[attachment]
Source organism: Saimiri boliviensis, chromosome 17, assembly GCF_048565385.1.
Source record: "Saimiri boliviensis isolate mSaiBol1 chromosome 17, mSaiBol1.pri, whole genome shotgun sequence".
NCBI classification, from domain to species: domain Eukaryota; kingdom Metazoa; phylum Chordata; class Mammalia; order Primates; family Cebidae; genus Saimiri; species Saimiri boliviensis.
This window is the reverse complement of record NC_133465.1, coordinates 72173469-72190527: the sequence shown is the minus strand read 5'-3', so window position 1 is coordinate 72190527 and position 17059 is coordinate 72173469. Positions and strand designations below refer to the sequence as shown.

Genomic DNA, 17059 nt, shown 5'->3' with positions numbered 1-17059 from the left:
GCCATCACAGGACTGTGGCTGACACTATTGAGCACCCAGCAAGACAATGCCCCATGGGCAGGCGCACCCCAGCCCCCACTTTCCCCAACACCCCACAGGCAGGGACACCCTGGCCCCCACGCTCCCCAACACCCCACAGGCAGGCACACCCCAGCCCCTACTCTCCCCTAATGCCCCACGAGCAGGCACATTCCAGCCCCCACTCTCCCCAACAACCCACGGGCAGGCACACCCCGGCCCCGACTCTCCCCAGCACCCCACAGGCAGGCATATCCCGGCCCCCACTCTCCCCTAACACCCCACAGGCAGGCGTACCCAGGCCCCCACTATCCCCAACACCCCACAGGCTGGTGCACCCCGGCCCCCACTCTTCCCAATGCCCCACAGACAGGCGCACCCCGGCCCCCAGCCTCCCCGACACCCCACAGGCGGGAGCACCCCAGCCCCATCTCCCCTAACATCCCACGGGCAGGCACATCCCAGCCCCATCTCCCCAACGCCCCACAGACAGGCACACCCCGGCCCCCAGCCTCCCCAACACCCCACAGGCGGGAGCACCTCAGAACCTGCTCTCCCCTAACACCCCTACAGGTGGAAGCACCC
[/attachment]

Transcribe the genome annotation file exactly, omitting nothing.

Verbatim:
Source organism: Saimiri boliviensis, chromosome 17, assembly GCF_048565385.1.
Source record: "Saimiri boliviensis isolate mSaiBol1 chromosome 17, mSaiBol1.pri, whole genome shotgun sequence".
NCBI classification, from domain to species: domain Eukaryota; kingdom Metazoa; phylum Chordata; class Mammalia; order Primates; family Cebidae; genus Saimiri; species Saimiri boliviensis.
This window is the reverse complement of record NC_133465.1, coordinates 72173469-72190527: the sequence shown is the minus strand read 5'-3', so window position 1 is coordinate 72190527 and position 17059 is coordinate 72173469. Positions and strand designations below refer to the sequence as shown.

Genomic DNA, 17059 nt, shown 5'->3' with positions numbered 1-17059 from the left:
GCCATCACAGGACTGTGGCTGACACTATTGAGCACCCAGCAAGACAATGCCCCATGGGCAGGCGCACCCCAGCCCCCACTTTCCCCAACACCCCACAGGCAGGGACACCCTGGCCCCCACGCTCCCCAACACCCCACAGGCAGGCACACCCCAGCCCCTACTCTCCCCTAATGCCCCACGAGCAGGCACATTCCAGCCCCCACTCTCCCCAACAACCCACGGGCAGGCACACCCCGGCCCCGACTCTCCCCAGCACCCCACAGGCAGGCATATCCCGGCCCCCACTCTCCCCTAACACCCCACAGGCAGGCGTACCCAGGCCCCCACTATCCCCAACACCCCACAGGCTGGTGCACCCCGGCCCCCACTCTTCCCAATGCCCCACAGACAGGCGCACCCCGGCCCCCAGCCTCCCCGACACCCCACAGGCGGGAGCACCCCAGCCCCATCTCCCCTAACATCCCACGGGCAGGCACATCCCAGCCCCATCTCCCCAACGCCCCACAGACAGGCACACCCCGGCCCCCAGCCTCCCCAACACCCCACAGGCGGGAGCACCTCAGAACCTGCTCTCCCCTAACACCCCTACAGGTGGAAGCACCC